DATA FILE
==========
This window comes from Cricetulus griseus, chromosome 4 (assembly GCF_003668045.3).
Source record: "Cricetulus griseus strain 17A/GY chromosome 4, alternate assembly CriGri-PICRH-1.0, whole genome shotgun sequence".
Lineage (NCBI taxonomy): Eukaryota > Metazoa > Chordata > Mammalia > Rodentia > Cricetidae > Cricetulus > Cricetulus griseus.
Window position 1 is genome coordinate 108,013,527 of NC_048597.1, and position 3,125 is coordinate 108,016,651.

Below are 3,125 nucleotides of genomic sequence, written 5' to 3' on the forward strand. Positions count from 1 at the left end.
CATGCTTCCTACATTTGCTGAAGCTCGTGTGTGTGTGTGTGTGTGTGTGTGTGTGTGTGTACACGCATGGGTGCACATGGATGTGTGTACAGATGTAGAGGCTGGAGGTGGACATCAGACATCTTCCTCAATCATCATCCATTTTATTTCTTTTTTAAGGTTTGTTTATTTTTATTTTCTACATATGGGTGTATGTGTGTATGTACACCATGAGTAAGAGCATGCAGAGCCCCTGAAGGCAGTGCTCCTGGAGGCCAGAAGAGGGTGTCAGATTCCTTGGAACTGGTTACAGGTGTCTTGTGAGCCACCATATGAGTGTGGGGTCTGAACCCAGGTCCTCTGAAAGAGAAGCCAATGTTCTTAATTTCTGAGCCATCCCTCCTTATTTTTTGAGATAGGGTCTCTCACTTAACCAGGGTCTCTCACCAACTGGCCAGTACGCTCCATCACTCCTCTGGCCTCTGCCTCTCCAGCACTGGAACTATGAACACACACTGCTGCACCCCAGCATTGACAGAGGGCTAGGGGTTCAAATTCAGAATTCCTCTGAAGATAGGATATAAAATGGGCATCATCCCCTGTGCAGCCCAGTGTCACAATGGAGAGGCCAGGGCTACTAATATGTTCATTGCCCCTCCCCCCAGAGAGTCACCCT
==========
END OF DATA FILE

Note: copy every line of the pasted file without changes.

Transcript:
This window comes from Cricetulus griseus, chromosome 4 (assembly GCF_003668045.3).
Source record: "Cricetulus griseus strain 17A/GY chromosome 4, alternate assembly CriGri-PICRH-1.0, whole genome shotgun sequence".
Lineage (NCBI taxonomy): Eukaryota > Metazoa > Chordata > Mammalia > Rodentia > Cricetidae > Cricetulus > Cricetulus griseus.
Window position 1 is genome coordinate 108,013,527 of NC_048597.1, and position 3,125 is coordinate 108,016,651.

Below are 3,125 nucleotides of genomic sequence, written 5' to 3' on the forward strand. Positions count from 1 at the left end.
CATGCTTCCTACATTTGCTGAAGCTCGTGTGTGTGTGTGTGTGTGTGTGTGTGTGTGTGTACACGCATGGGTGCACATGGATGTGTGTACAGATGTAGAGGCTGGAGGTGGACATCAGACATCTTCCTCAATCATCATCCATTTTATTTCTTTTTTAAGGTTTGTTTATTTTTATTTTCTACATATGGGTGTATGTGTGTATGTACACCATGAGTAAGAGCATGCAGAGCCCCTGAAGGCAGTGCTCCTGGAGGCCAGAAGAGGGTGTCAGATTCCTTGGAACTGGTTACAGGTGTCTTGTGAGCCACCATATGAGTGTGGGGTCTGAACCCAGGTCCTCTGAAAGAGAAGCCAATGTTCTTAATTTCTGAGCCATCCCTCCTTATTTTTTGAGATAGGGTCTCTCACTTAACCAGGGTCTCTCACCAACTGGCCAGTACGCTCCATCACTCCTCTGGCCTCTGCCTCTCCAGCACTGGAACTATGAACACACACTGCTGCACCCCAGCATTGACAGAGGGCTAGGGGTTCAAATTCAGAATTCCTCTGAAGATAGGATATAAAATGGGCATCATCCCCTGTGCAGCCCAGTGTCACAATGGAGAGGCCAGGGCTACTAATATGTTCATTGCCCCTCCCCCCAGAGAGTCACCCT